HONG KONG—Citizen journalism in China is thriving in spite of tight government controls on official media and a speedy censorship system that blocks content the ruling Communist Party doesn't like, experts said.
"There's a lot of motivation in China right now for the fight against corruption," said Zhu Ruifeng, editor-in-chief of the anti-corruption Web site Supervision by the People.
"Particularly on the Internet ... netizens have been using public supervision to force some departments into probing corrupt officials. This strong force against corruption would never have got so large if it hadn't been for citizens working online," Zhu said.
Chinese spend more time online than netizens in any other country with the exception of France and South Korea, and are more likely to contribute to blogs, forums, chat rooms, and other social media like photo and video-sharing sites, recent surveys show.
"The ordinary citizen ... doesn't need any special powers or technical ability," said Hunan-based citizen journalist and blogger Zhou Shuguang. "All that is required is that you have some ability to access Internet services, for example social media services like Facebook or Twitter, in order to gather, edit, and disseminate news."
"Anyone can become a citizen reporter, and sometimes they can follow up clues in the news or take news reports a bit further," said Zhou, who shot to fame for his one-man coverage of a "nailhouse" homeowner who held out against big-time property developers in the southwestern city of Chongqing.
Alternative to state media
Xiao Qiang, director of the China Internet Project and an adjunct professor at the Graduate School of Journalism, University of California, Berkeley, said citizen journalism, in which ordinary people take the news into their own hands, has closely followed the expansion of Chinese Internet users, who now number around 390 million.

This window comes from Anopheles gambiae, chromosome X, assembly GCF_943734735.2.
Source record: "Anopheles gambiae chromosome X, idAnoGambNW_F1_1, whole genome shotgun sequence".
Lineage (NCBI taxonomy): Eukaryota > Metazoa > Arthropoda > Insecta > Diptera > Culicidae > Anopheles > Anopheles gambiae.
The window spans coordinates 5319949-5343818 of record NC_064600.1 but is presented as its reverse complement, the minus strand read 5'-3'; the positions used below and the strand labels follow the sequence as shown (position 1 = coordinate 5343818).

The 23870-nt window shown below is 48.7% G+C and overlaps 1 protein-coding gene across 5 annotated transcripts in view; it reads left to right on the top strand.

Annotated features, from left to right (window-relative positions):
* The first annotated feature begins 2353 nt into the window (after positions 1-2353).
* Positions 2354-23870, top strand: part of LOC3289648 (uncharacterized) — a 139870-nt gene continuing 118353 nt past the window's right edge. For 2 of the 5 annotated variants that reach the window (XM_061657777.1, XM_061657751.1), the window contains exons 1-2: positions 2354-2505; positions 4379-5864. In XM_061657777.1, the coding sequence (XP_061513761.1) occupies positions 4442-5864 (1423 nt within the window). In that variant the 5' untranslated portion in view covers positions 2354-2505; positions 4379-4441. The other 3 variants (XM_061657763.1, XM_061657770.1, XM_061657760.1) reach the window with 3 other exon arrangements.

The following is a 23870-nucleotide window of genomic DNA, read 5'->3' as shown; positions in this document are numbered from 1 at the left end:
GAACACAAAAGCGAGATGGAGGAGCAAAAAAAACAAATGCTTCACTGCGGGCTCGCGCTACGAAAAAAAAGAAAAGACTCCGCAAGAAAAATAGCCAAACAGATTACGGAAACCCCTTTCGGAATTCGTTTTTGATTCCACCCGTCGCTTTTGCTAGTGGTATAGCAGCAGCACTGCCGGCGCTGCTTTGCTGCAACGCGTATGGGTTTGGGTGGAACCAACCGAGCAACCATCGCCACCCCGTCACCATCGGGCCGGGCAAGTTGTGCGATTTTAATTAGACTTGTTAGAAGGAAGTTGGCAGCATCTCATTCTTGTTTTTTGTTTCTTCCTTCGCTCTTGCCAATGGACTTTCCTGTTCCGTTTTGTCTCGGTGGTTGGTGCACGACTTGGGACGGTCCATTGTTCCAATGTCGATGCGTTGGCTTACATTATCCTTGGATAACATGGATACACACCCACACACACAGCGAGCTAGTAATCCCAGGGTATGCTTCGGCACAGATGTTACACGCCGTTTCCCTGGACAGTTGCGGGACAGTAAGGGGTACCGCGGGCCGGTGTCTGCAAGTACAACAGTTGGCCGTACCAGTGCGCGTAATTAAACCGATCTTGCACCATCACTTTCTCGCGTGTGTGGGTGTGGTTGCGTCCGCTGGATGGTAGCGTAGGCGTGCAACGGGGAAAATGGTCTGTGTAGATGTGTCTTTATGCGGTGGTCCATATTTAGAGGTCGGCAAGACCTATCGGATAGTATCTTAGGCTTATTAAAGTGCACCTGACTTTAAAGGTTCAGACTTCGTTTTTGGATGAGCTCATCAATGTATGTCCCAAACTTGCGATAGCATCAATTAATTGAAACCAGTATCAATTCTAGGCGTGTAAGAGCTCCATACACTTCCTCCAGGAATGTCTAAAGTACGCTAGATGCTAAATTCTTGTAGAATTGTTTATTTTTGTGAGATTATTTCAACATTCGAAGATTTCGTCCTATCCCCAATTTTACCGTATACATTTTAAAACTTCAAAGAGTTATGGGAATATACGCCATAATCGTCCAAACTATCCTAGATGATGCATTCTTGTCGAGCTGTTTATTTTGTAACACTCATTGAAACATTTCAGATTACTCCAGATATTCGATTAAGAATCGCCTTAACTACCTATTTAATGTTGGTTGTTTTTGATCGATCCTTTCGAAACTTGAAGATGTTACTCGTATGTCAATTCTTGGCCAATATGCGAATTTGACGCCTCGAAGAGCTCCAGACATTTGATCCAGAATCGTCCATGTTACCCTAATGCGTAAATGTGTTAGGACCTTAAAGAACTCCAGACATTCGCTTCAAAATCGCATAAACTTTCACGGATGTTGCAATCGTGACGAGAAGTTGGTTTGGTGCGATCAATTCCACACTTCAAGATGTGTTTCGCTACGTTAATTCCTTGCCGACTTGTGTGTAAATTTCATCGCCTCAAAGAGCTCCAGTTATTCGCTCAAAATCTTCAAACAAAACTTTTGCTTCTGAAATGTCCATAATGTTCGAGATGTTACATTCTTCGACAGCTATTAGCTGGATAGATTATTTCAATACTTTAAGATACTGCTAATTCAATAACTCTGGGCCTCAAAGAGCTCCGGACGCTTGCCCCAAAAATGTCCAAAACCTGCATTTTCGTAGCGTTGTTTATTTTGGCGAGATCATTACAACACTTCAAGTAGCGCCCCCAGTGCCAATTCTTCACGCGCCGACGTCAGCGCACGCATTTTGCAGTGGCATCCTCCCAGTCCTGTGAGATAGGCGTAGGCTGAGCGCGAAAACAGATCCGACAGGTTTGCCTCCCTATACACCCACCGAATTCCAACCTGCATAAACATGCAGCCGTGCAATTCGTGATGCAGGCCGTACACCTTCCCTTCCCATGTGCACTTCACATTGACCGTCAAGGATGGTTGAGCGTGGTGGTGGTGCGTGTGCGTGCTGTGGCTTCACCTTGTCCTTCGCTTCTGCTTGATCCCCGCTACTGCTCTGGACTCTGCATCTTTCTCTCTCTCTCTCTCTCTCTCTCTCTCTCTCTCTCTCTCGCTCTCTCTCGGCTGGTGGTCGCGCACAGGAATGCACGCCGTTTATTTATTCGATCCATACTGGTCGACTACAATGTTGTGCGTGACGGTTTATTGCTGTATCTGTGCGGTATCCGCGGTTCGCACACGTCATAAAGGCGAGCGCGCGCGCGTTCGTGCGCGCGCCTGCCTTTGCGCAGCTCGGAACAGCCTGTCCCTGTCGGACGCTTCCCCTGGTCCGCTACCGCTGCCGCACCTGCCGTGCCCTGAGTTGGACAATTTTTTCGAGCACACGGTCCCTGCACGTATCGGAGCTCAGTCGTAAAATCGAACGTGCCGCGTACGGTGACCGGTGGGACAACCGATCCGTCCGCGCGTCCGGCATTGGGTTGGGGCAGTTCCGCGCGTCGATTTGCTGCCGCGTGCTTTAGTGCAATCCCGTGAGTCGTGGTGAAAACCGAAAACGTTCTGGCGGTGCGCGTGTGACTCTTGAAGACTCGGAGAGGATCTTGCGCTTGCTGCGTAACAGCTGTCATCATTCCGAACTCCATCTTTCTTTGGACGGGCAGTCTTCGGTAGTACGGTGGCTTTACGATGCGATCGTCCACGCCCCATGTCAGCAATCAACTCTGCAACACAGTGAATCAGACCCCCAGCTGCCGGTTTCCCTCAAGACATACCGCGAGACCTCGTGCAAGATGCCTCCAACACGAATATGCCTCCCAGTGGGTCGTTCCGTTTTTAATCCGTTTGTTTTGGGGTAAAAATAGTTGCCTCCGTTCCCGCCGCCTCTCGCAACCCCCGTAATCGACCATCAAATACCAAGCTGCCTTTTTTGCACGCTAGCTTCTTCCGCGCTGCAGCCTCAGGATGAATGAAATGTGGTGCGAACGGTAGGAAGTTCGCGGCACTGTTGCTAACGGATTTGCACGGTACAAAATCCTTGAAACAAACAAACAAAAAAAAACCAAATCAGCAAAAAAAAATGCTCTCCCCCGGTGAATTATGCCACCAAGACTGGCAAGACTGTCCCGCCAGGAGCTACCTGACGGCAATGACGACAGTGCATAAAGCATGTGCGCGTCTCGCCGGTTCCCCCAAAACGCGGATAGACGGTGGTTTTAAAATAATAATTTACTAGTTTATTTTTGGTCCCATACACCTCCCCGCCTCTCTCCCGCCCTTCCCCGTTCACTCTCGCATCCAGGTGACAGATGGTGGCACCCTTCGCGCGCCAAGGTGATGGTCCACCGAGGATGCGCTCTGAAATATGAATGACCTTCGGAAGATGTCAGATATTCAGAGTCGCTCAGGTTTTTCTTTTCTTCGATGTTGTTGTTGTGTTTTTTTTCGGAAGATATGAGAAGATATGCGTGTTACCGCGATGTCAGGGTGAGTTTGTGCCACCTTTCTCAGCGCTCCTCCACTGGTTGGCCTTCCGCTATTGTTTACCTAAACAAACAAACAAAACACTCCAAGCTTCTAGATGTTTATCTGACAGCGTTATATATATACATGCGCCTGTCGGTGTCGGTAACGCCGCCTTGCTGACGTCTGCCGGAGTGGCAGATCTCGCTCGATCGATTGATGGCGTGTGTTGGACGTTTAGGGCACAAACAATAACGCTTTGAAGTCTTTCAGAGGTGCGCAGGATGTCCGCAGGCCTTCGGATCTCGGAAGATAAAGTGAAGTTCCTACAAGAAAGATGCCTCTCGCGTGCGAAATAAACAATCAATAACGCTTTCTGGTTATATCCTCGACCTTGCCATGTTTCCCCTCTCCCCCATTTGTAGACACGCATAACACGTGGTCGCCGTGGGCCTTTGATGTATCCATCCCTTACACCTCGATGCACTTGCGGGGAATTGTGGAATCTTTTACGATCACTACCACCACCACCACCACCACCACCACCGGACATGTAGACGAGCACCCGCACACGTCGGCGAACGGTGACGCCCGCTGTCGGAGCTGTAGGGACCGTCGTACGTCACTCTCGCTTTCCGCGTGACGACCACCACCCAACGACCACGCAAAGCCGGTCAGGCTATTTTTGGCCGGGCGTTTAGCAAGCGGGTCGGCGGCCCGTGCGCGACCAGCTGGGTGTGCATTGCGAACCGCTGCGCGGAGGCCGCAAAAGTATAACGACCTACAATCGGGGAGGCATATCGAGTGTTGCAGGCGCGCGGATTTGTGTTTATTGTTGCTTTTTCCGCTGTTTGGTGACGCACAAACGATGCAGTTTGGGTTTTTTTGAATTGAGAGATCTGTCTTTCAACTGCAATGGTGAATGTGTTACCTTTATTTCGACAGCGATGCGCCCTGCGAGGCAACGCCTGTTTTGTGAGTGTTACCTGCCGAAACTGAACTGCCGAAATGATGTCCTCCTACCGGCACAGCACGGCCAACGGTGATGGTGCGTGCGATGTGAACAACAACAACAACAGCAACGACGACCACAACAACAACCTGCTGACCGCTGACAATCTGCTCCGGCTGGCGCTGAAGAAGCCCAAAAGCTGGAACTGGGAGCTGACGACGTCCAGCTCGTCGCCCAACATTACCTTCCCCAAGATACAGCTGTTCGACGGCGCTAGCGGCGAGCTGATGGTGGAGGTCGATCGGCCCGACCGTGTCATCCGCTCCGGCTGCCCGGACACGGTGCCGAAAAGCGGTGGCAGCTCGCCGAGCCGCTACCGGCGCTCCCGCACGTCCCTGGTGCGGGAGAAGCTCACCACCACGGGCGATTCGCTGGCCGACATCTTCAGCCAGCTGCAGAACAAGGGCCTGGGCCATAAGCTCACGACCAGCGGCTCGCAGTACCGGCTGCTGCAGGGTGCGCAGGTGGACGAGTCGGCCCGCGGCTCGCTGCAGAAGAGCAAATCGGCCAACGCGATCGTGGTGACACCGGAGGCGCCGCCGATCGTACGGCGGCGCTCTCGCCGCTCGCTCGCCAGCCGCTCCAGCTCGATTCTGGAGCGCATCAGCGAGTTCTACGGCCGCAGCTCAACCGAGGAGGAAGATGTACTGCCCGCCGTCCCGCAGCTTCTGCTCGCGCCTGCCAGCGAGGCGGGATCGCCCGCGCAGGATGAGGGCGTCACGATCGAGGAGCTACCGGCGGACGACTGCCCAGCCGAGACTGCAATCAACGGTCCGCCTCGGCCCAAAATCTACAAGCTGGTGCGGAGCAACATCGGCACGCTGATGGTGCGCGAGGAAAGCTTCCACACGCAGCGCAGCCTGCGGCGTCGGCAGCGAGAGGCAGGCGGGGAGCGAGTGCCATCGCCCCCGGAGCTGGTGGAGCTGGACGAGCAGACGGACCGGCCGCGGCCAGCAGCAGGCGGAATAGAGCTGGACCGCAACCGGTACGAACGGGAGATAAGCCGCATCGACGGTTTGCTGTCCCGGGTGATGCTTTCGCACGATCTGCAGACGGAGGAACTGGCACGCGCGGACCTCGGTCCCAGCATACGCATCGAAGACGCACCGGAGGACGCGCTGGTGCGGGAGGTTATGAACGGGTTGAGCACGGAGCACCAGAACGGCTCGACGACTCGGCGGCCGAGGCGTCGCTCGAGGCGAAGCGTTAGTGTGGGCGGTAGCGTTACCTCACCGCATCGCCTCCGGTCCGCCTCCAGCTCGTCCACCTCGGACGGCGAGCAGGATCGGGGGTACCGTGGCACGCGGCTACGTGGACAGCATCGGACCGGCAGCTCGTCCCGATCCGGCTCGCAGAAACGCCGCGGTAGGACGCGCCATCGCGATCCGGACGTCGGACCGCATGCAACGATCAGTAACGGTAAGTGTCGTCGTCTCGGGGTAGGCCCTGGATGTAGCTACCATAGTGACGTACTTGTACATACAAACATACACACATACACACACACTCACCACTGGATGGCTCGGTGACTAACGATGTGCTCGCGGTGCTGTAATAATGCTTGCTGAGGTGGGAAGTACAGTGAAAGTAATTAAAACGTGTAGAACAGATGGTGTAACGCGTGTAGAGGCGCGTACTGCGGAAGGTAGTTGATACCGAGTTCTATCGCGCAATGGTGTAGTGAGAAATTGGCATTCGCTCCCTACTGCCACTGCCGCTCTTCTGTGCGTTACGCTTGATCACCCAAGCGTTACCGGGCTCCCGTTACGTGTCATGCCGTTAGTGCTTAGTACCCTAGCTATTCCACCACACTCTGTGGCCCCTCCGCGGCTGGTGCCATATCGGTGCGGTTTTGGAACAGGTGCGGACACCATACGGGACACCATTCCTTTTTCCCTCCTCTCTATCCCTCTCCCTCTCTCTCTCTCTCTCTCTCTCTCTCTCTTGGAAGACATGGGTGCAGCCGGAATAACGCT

"The use of blogging, BBS forums, and even more the microblogging services, etc., really has become very commonplace," Xiao said. "More and more people are able to use the Internet to disseminate information."
Xiao said that China's tight censorship controls mean that individuals and grass-roots activists seeking to make information public could have a disproportionate impact on a society where people are constantly on the lookout for alternative news sources to state-controlled official media outlets.
"Sometimes all that a citizen journalist has to do is take a cell phone to a hotspot where a newsworthy event is taking place, because she or he will be able to report on matters that the official mainstream media will be forbidden to report on," he said.
"Chinese bloggers are operating in an excellent technological environment, even though the political environment is difficult ... and this gives the citizen journalism movement in China a huge amount of potential space to develop further."
Grassroots activist Zhu Ruifeng agreed that his work would not exist without the Internet.
"[Without it] we would have no channel—there would be nowhere for my voice to be heard; nowhere for my articles to be published," Zhu said. "That's why we say thank you to the Internet on a regular basis."
Since the rise of Internet usage in China, netizens are now in the habit of recording their experiences, conflicts, and day-to-day news events online, with ordinary people becoming more aware of the news value of daily events.
Zhou said he believes the trend is beneficial.
"I think that this shows a change in the consciousness of ordinary people, and it will do a lot to advance social progress by raising the level of cultivation in society, by fighting corruption, and by helping to protect people's rights and welfare," he said.
"It will also help to advance democratization. This growth and development of citizen journalism and citizen media will provide a huge boost to the establishment of a civil society as well."
China's 50 million bloggers are frequently subjected to censorship by their Internet service providers, but politically sensitive material also routinely falls through the cracks as individual companies interpret government guidelines in their own way, recent studies have shown.
Xiao Qiang said that information relating to grass-roots activism among ordinary people has also become very widespread.
"We are now seeing news, information, and opinion and commentary that is not reported or released by the official media appearing online, including photographs, video, etc., gradually beginning to appear online," he said.
"This phenomenon is filling the gaps and insufficiencies in official media coverage—the areas where it can't report things."
Original reporting in Mandarin by Kou Tianli. Mandarin service director: Jennifer Chou. Translated and written for the Web in English by Luisetta Mudie. Edited by Sarah Jackson-Han.